Mr. Fares and others lamented that Mr. Assad seemed to feel he has a freer hand, confident in the disunity of his opponents and secure that Russia, his most important foreign backer, will foil any diplomatic attempt at a political settlement that disempowers him. “He is taking his sweet time,” Mr. Fares said.

But Mr. Assad’s confidence appeared to show limits as the government ordered people to show up for work and school on Thursday — a national holiday honoring teachers. Activists called it a transparent move to force people to attend pro-government protests billed as a “Global March for Syria,” and they were advertised on Syrian television as demonstrations against what Mr. Assad has called terrorism and foreign interference fueling the uprising.

 

The state news agency, SANA, announced that schools, universities and government offices would be open and truants would be punished.

 

Still, the way forward for the opposition seemed unclear. On Tuesday, the Syrian National Council had taken steps to bring the Free Syrian Army under its umbrella. But Mr. Labwani, the council member who is resigning, said the exiles had few ties to the fighters inside. “The Free Syrian Army is the people who are inside Syria,” he said.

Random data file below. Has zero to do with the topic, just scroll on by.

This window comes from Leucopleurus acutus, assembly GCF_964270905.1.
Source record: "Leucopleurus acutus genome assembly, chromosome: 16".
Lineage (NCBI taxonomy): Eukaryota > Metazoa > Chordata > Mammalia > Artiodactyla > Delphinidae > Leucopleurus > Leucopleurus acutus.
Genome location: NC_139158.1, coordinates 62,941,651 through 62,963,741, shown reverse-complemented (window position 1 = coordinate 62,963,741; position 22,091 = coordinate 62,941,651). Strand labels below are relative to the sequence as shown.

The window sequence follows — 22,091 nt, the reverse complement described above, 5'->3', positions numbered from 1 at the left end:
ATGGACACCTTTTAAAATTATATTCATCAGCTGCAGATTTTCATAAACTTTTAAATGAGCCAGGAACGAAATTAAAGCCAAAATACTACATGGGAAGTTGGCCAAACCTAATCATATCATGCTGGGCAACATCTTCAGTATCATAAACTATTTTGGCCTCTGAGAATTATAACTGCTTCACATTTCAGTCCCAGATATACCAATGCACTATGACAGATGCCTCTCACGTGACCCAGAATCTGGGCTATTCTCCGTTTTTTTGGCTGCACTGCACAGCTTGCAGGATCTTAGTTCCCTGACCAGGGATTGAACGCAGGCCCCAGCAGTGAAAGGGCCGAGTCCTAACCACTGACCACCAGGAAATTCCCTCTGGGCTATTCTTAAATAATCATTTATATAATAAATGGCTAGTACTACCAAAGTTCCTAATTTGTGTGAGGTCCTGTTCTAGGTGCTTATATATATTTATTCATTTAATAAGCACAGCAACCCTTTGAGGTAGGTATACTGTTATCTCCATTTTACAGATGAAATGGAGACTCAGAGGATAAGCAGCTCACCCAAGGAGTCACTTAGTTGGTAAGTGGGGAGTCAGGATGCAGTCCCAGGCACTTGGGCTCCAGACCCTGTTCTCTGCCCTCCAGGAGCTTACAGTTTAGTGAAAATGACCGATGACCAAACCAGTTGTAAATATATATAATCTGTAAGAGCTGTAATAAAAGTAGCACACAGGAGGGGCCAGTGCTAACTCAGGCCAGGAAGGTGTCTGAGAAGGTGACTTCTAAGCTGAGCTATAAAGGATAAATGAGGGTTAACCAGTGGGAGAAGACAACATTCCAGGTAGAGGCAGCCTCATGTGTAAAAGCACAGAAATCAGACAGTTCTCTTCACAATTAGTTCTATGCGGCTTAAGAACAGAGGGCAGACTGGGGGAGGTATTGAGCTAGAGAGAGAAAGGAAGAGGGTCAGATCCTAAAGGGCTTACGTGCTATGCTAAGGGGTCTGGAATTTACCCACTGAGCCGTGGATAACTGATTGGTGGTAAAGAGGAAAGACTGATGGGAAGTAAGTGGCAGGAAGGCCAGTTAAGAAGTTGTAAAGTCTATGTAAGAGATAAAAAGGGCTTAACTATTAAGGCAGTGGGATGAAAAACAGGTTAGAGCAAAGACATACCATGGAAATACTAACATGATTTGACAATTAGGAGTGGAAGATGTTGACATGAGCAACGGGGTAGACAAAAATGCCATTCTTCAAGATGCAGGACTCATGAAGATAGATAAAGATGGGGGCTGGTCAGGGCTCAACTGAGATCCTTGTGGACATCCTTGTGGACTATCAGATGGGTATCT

He called the council’s head, Burhan Ghalioun, an autocrat who makes decisions “under our names without getting back to us.” Mr. Ghalioun could not be reached for comment.

Mr. Labwani said he had argued that the rebels should be armed only under a single command with the council controlling the finances, but Muslim Brotherhood members had objected.

“It will lead to disaster, especially if the revolution is turned into militias,” Mr. Labwani said.

The other two resigning members are Walid al-Bunni and Catherine Altalli. “The Brotherhood took the whole council,” Mr. Bunni said in an interview. “We became like extras.”

In a kind of warning, Mr. Labwani and Mr. Maleh last month formed a new group under the council’s umbrella.

Reporting was contributed by Hwaida Saad and Hala Droubi from Beirut, Alan Cowell from London, and Rick Gladstone from New York.